Wednesday, August 15, 2007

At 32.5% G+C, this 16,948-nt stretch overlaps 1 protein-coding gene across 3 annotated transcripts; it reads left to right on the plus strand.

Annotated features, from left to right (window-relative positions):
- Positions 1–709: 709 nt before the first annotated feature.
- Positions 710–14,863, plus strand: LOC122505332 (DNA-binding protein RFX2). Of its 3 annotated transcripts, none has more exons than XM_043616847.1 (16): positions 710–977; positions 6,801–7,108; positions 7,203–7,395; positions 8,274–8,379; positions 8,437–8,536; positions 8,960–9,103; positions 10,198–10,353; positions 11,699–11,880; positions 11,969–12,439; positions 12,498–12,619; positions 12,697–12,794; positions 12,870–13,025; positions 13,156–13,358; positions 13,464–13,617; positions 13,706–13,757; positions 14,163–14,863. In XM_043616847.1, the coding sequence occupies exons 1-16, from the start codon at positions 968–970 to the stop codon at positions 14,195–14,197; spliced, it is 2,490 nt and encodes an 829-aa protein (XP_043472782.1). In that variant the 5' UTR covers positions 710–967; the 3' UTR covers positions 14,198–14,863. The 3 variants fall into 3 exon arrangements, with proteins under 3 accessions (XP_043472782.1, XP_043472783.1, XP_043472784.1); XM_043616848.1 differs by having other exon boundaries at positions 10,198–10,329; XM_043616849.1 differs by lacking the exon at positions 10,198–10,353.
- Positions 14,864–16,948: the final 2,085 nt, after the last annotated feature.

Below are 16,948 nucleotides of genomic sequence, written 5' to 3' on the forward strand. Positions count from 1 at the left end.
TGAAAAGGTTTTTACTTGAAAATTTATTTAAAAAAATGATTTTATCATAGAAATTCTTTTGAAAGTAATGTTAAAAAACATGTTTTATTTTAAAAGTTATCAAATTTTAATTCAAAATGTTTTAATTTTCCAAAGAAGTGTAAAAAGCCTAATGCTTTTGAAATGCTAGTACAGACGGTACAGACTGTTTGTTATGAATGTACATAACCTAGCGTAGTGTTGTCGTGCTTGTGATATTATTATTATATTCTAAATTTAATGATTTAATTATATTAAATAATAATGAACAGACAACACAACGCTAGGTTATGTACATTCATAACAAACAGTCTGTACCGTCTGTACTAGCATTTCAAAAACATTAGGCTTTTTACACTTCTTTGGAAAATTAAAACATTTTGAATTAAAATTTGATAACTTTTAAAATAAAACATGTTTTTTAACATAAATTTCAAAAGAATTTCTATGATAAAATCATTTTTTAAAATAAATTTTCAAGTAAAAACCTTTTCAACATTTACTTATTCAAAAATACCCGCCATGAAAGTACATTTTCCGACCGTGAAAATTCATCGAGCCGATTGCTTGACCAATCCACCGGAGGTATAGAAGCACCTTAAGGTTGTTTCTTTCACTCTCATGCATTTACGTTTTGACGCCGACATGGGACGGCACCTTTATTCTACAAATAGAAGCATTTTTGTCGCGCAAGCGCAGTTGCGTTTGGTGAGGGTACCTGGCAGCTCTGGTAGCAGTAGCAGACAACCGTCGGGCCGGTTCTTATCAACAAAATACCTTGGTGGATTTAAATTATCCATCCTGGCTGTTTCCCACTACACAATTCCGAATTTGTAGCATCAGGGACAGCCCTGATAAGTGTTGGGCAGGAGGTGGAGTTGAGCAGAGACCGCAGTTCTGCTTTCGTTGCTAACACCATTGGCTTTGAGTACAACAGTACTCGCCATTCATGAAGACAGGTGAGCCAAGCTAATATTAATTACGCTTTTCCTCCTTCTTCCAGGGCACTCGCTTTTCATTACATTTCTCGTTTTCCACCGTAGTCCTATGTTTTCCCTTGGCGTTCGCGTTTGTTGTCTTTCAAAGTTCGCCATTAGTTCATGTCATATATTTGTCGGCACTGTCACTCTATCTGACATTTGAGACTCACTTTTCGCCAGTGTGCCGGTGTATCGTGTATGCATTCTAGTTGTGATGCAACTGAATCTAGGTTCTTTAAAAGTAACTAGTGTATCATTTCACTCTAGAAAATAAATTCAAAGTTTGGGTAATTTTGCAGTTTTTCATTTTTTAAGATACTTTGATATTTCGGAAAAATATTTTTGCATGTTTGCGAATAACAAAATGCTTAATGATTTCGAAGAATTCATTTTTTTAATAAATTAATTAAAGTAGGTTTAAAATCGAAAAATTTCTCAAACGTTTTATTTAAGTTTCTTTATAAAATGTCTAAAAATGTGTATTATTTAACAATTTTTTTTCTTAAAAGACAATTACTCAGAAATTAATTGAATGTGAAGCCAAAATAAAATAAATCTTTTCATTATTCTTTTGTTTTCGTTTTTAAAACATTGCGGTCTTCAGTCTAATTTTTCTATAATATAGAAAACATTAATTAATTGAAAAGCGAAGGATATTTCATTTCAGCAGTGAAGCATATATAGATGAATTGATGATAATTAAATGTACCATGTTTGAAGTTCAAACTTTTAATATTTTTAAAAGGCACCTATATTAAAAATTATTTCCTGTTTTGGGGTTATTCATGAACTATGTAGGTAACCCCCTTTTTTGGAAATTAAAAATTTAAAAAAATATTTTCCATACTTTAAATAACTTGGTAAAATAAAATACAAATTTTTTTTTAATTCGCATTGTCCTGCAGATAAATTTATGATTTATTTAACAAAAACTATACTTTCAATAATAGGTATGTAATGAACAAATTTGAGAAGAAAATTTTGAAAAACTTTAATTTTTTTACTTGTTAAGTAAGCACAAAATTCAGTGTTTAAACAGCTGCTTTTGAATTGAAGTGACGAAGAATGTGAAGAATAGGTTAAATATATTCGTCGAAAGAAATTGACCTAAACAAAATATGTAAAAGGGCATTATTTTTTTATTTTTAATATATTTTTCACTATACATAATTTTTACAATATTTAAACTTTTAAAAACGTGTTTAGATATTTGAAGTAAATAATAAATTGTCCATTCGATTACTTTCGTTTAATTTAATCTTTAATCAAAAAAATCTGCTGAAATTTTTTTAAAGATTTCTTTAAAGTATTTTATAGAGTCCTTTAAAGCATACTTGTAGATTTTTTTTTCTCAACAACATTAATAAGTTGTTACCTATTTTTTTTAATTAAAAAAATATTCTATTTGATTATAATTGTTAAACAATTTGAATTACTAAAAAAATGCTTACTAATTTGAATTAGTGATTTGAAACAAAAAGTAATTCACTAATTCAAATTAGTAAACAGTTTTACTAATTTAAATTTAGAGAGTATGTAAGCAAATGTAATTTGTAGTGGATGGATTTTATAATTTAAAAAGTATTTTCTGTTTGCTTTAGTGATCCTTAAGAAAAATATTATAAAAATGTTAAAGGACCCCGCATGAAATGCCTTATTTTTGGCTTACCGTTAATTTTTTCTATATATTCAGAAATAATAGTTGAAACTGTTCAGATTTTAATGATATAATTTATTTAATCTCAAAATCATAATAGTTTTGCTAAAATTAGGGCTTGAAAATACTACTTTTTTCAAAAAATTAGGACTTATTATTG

Hacker, as it relates to computers, has several common meanings. Hacker is often used by the mass media to refer to a person who engages in computer cracking and is also often by those in computing fields to refer to a person who is a computer enthusiast. At least three major hacker subcultures, characterized by their largely distinct historical development, use the term in their jargon for self-identification.[1] They are centered around different, but partially overlapping aspects of computers and have conflicting ideas about who may legitimately be called a hacker (see hacker definition controversy). In computer security, a hacker is someone who focuses on security mechanisms. In common use, which was popularized by the mass media, that refers to someone who illegally breaks into computer and network systems. That is, the media portrays the 'hacker' as a villain. Nevertheless, parts of the subculture see their aim in correcting security problems and use the word in a positive sense. They operate under a code of the Hacker Ethic, in which it's acknowledged that breaking into other people's computers is bad, but that discovering and exploiting security mechanisms and breaking into computers is nevertheless an interesting aspect that can be done in an ethical and legal way. This use is contrasted by the different understanding of the word as a person who follows a spirit of playful cleverness and loves programming. It is found in an originally academic movement unrelated to computer security and most visibly associated with free software and open source. It also has a hacker ethic, based on the idea that writing software and sharing the result is a good idea, but only on a voluntary basis, and that information should be free, but that it's not up to the hacker to make it free by breaking into private computer systems. Academic hackers disassociate from the mass media's pejorative use of the word 'hacker' referring to computer security, and usually prefer the term 'cracker' for that meaning. In a third meaning, the term refers to computer hobbyists who push the limits of their software or hardware.

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